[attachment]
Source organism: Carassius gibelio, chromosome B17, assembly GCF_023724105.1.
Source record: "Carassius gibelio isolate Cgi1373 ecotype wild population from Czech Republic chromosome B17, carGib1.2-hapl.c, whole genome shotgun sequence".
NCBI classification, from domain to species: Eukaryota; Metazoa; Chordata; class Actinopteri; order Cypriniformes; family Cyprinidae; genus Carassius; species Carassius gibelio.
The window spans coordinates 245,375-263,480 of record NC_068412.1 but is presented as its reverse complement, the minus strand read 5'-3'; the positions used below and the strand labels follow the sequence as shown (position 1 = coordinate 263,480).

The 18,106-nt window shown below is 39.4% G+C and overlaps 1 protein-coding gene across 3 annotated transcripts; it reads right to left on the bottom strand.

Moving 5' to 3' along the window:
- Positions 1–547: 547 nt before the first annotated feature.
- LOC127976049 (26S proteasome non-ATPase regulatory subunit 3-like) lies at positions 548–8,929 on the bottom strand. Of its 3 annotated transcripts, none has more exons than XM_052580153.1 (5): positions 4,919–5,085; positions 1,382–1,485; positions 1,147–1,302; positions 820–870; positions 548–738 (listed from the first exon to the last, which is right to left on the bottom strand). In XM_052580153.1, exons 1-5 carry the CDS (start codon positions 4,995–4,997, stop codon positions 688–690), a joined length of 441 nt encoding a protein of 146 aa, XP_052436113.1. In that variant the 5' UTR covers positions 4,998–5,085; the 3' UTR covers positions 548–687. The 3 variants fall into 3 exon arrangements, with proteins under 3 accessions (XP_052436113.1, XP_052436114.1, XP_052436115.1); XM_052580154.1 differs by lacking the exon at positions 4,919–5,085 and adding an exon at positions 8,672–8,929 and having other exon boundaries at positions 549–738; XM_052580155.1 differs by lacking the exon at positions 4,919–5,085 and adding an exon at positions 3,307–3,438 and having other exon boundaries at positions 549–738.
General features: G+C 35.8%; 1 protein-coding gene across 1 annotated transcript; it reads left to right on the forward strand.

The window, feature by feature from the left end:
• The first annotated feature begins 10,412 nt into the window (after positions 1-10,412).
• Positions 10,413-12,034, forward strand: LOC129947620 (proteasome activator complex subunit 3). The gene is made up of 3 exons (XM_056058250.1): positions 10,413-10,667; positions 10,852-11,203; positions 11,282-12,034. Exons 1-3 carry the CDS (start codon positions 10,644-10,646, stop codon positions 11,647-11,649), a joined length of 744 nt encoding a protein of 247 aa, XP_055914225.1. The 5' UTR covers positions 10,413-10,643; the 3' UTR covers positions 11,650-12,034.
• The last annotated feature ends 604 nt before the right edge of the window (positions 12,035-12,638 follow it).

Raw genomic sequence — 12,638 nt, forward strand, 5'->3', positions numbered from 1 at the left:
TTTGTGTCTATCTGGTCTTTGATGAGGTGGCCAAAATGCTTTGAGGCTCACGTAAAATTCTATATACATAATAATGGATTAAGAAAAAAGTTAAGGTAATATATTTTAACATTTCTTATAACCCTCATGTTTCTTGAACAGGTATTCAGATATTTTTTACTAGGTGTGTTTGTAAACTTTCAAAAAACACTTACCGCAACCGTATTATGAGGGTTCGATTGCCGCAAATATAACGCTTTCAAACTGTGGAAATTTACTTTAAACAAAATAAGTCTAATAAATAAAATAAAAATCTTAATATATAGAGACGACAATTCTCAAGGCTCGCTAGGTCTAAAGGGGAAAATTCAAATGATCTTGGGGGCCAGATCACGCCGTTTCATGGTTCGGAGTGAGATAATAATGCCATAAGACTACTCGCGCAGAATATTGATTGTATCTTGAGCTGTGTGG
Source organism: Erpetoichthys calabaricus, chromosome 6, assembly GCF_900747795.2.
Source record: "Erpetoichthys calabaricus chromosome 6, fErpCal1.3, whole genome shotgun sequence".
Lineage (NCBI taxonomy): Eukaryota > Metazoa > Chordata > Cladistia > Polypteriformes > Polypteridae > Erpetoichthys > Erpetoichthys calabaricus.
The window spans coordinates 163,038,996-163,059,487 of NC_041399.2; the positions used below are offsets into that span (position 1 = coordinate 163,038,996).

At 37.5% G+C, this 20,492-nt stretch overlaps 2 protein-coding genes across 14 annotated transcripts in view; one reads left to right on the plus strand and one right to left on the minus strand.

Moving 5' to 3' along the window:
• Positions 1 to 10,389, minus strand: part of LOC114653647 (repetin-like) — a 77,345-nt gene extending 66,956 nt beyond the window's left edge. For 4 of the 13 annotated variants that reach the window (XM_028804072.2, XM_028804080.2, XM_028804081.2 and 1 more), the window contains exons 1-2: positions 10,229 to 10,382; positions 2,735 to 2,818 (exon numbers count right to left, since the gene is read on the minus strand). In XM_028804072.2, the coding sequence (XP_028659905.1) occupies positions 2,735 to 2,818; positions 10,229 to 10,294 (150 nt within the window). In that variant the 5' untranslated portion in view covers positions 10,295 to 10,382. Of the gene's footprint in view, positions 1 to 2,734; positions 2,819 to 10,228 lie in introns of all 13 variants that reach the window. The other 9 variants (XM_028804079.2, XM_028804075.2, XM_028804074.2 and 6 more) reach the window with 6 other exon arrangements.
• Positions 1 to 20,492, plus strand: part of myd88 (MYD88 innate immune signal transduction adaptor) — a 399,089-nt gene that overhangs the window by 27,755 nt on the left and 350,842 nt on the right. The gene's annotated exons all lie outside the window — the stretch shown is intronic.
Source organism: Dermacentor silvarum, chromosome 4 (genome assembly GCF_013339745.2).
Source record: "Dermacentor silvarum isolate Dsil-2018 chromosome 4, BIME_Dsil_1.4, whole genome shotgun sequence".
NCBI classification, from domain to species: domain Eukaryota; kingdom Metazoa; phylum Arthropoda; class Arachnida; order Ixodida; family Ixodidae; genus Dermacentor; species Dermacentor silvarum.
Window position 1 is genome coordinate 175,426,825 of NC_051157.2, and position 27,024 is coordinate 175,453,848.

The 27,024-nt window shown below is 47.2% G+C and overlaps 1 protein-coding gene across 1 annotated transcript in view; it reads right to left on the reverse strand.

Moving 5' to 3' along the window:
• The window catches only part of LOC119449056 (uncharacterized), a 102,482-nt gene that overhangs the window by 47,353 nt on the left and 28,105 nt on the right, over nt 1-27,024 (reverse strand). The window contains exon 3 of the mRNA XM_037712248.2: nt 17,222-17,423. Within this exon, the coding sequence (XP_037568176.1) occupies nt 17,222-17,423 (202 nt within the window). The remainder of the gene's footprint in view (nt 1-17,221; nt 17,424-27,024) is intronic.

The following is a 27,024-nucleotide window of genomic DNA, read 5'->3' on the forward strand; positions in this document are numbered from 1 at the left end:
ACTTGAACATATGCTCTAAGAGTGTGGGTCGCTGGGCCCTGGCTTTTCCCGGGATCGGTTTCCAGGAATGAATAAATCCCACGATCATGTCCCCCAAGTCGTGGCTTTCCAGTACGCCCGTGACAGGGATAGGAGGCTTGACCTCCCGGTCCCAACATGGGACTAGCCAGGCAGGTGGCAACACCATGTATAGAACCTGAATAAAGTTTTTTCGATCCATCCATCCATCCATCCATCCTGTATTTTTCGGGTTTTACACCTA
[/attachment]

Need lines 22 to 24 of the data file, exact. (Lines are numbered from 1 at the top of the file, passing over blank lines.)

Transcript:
• Positions 1 to 10,389, minus strand: part of LOC114653647 (repetin-like) — a 77,345-nt gene extending 66,956 nt beyond the window's left edge. For 4 of the 13 annotated variants that reach the window (XM_028804072.2, XM_028804080.2, XM_028804081.2 and 1 more), the window contains exons 1-2: positions 10,229 to 10,382; positions 2,735 to 2,818 (exon numbers count right to left, since the gene is read on the minus strand). In XM_028804072.2, the coding sequence (XP_028659905.1) occupies positions 2,735 to 2,818; positions 10,229 to 10,294 (150 nt within the window). In that variant the 5' untranslated portion in view covers positions 10,295 to 10,382. Of the gene's footprint in view, positions 1 to 2,734; positions 2,819 to 10,228 lie in introns of all 13 variants that reach the window. The other 9 variants (XM_028804079.2, XM_028804075.2, XM_028804074.2 and 6 more) reach the window with 6 other exon arrangements.
• Positions 1 to 20,492, plus strand: part of myd88 (MYD88 innate immune signal transduction adaptor) — a 399,089-nt gene that overhangs the window by 27,755 nt on the left and 350,842 nt on the right. The gene's annotated exons all lie outside the window — the stretch shown is intronic.
Source organism: Dermacentor silvarum, chromosome 4 (genome assembly GCF_013339745.2).